Thursday, July 24, 2014

Tech | HowTo Resolve: Only one usage of each socket address (protocol/network address/port) is normally permitted

This error occurs when an operating system fails to open a port to communicate to the domain for the service permissions check. This is generally a transitory error and is unrelated to the service.

You may be able to wait for five minutes, and then restart the service successfully.

If the error persists, it can usually be resolved in Windows by setting the registry keys in the articles below. The referenced keys do not exist by default in the registry, so you have to make them to change the system settings from their default.

Another possible reason is that you are overloading the TCP/IP stack. Windows (and I think all socket stacks actually) have a limitation on the number of sockets that can be opened in rapid sequence due to how sockets get closed under normal operation. Whenever a socket is closed, it enters the TIME_WAIT state for a certain time (240 seconds IIRC).

Each time you poll, a socket is consumed out of the default dynamic range (I think it’s about 5000 dynamic ports just above 1024), and each time that poll ends, that particular socket goes into TIME_WAIT. If you poll frequently enough, you will eventually consume all of the available ports, which will result in TCP error 10048.

Generally, WCF tries to avoid this problem by pooling connections and things like that. This is usually the case with internal services that are not going over the internet. I am not sure if any of the wsHttp bindings support connection pooling, but the netTcp binding should. I would assume named pipes does not run into this problem. I couldn't say for the MSMQ binding.

There are two solutions you can use to get around this problem. You can either increase the dynamic port range, or reduce the period of TIME_WAIT. The former is probably the safer route, but if you are consuming an extremely high volume of sockets (which doesn't sound like the case for your scenario), reducing TIME_WAIT is a better option (or both together.)

Changing the Dynamic Port Range
  1. Open regedit.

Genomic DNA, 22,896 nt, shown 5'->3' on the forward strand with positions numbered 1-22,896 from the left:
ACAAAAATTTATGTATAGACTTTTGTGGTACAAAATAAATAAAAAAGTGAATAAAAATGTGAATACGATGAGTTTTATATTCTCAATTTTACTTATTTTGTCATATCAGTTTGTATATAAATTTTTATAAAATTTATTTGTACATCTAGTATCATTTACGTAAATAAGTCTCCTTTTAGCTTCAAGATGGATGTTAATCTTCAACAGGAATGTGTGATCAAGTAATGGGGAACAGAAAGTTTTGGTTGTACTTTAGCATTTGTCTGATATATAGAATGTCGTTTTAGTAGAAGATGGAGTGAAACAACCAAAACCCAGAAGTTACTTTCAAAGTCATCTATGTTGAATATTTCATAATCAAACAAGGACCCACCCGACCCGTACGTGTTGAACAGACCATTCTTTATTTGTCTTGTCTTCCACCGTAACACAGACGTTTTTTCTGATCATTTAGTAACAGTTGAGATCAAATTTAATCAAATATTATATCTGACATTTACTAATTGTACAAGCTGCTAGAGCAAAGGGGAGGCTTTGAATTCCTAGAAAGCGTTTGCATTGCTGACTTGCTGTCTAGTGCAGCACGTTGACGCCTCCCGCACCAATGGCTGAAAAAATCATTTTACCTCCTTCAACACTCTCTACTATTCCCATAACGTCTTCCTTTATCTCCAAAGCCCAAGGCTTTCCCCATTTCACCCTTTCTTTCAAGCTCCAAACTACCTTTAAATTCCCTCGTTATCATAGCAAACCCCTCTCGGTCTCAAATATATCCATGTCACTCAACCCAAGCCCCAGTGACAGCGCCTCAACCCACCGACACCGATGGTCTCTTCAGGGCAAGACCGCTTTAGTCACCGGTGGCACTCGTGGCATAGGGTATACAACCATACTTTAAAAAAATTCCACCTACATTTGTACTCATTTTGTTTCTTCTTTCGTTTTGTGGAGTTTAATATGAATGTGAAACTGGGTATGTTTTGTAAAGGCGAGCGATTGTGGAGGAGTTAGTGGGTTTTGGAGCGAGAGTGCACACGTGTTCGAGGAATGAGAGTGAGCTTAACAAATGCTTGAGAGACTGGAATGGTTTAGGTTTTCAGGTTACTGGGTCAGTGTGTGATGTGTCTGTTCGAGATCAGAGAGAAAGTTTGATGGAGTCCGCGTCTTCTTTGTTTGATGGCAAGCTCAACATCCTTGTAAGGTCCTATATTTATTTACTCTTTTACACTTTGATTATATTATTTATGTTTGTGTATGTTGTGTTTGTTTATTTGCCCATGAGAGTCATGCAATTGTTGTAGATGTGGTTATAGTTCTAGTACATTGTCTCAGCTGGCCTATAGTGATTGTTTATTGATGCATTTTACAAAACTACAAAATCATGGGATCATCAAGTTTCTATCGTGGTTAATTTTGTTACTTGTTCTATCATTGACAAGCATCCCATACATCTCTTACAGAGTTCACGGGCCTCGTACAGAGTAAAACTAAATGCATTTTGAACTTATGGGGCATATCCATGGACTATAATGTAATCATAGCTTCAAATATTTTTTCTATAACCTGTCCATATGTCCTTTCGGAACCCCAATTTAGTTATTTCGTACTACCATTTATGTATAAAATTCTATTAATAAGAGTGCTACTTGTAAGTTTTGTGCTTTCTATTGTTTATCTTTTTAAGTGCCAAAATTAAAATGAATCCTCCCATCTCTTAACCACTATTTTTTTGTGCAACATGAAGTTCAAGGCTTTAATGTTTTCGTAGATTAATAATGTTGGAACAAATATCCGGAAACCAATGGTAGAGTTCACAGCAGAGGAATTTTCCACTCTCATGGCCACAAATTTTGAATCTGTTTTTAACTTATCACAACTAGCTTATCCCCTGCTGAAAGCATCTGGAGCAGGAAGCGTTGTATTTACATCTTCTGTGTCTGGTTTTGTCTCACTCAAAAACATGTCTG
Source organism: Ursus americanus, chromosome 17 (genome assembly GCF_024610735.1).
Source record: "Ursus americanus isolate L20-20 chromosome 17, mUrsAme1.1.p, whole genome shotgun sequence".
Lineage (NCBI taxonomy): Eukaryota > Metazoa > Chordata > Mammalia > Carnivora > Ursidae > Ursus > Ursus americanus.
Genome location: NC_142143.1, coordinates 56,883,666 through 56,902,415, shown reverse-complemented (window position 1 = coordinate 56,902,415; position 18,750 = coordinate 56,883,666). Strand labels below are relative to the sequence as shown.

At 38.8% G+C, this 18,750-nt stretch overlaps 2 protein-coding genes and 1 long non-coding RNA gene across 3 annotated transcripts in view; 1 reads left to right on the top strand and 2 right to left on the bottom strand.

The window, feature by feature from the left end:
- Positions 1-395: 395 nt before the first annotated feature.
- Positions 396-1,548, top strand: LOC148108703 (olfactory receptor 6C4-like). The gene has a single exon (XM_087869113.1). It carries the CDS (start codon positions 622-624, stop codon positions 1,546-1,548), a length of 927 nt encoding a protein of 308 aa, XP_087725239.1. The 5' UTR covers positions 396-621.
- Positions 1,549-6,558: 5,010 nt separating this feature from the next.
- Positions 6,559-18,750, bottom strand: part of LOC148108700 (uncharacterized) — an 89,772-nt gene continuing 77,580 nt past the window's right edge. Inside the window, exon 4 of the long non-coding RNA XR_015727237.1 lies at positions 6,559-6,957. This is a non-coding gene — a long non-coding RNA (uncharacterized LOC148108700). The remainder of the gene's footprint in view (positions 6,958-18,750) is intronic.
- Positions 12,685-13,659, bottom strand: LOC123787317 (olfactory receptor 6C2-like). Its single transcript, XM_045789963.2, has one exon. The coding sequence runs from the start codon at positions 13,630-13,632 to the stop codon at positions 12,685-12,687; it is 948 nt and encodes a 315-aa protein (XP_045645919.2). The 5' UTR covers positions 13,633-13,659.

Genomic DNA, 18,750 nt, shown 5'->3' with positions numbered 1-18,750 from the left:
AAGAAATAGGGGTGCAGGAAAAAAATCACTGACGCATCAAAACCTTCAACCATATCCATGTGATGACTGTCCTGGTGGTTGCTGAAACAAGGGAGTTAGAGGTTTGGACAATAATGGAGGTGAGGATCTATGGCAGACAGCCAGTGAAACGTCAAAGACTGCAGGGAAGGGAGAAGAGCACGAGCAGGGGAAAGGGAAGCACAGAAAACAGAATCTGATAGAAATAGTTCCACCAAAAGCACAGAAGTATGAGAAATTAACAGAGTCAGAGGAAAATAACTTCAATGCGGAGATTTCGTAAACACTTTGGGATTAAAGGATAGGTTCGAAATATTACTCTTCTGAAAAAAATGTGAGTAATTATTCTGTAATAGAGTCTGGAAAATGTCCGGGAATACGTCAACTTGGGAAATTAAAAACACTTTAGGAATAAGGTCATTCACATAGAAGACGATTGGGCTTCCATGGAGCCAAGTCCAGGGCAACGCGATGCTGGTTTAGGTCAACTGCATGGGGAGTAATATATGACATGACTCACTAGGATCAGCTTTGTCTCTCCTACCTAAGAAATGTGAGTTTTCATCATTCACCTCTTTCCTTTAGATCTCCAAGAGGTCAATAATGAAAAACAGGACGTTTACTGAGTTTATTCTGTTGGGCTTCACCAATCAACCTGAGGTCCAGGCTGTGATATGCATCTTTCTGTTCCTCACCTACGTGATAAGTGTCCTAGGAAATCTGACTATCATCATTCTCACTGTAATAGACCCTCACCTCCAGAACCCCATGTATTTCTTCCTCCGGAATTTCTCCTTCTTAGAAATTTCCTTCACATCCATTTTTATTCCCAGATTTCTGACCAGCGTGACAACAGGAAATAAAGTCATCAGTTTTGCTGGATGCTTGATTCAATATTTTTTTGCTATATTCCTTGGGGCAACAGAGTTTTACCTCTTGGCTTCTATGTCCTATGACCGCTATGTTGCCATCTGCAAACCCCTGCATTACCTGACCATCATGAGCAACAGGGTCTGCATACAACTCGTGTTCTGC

2. Open key HKLM\System\CurrentControlSet\Services\Tcpip\Parameters
  3. Edit (or create as DWORD) the MaxUserPort value.
  4. Set it to a higher number. (i.e. 65534)

Changing the TIME_WAIT delay
  1. Open regedit.
  2. Open key HKLM\System\CurrentControlSet\Services\Tcpip\Parameters
  3. Edit (or create as DWORD) the TCPTimeWaitDelay.
  4. Set it to a lower number. Value is in seconds. (i.e. 60 for 1 minute delay)

One of the above solutions should fix your problem. If it persists after changing the port range, I would see try increasing the period of your polling so it happens less frequently. That will give you more leeway to work around the time wait delay. I would change the time wait delay as a last resort.

About TcpTimedWaitDelay
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Data type
Default value
0x1E 0x12C ( 30–300 seconds )
0xF0 ( 240 seconds = 4 minutes )

Determines the time that must elapse before TCP can release a closed connection and reuse its resources. This interval between closure and release is known as the TIME_WAIT state or 2MSL state. During this time, the connection can be reopened at much less cost to the client and server than establishing a new connection.

RFC 793 requires that TCP maintains a closed connection for an interval at least equal to twice the maximum segment lifetime (2MSL) of the network. When a connection is released, its socket pair and TCP control block (TCB) can be used to support another connection.

By default, the MSL is defined to be 120 seconds, and the value of this entry is equal to two MSLs, or 4 minutes. However, you can use this entry to customize the interval.

Reducing the value of this entry allows TCP to release closed connections faster, providing more resources for new connections. However, if the value is too low, TCP might release connection resources before the connection is complete, requiring the server to use additional resources to reestablish the connection.

Normally, TCP does not release closed connections until the value of this entry expires. However, TCP can release connections before this value expires if it is running out of TCP control blocks (TCBs). The number of TCBs the system creates is specified by the value of the MaxFreeTcbs entry.

Windows 2000 does not add this entry to the registry. You can add it by editing the registry or by using a program that edits the registry.

Dan A. 

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